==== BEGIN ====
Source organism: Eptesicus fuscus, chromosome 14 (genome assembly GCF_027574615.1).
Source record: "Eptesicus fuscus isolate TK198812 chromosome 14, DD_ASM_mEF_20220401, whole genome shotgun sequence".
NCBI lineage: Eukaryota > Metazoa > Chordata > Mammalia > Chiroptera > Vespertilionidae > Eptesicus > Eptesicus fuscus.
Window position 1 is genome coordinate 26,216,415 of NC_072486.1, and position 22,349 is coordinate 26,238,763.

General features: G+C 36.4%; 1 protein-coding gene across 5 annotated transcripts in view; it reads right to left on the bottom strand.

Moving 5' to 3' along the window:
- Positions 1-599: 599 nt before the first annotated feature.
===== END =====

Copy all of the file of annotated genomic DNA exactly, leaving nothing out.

Source organism: Eptesicus fuscus, chromosome 14 (genome assembly GCF_027574615.1).
Source record: "Eptesicus fuscus isolate TK198812 chromosome 14, DD_ASM_mEF_20220401, whole genome shotgun sequence".
NCBI lineage: Eukaryota > Metazoa > Chordata > Mammalia > Chiroptera > Vespertilionidae > Eptesicus > Eptesicus fuscus.
Window position 1 is genome coordinate 26,216,415 of NC_072486.1, and position 22,349 is coordinate 26,238,763.

General features: G+C 36.4%; 1 protein-coding gene across 5 annotated transcripts in view; it reads right to left on the bottom strand.

Moving 5' to 3' along the window:
- Positions 1-599: 599 nt before the first annotated feature.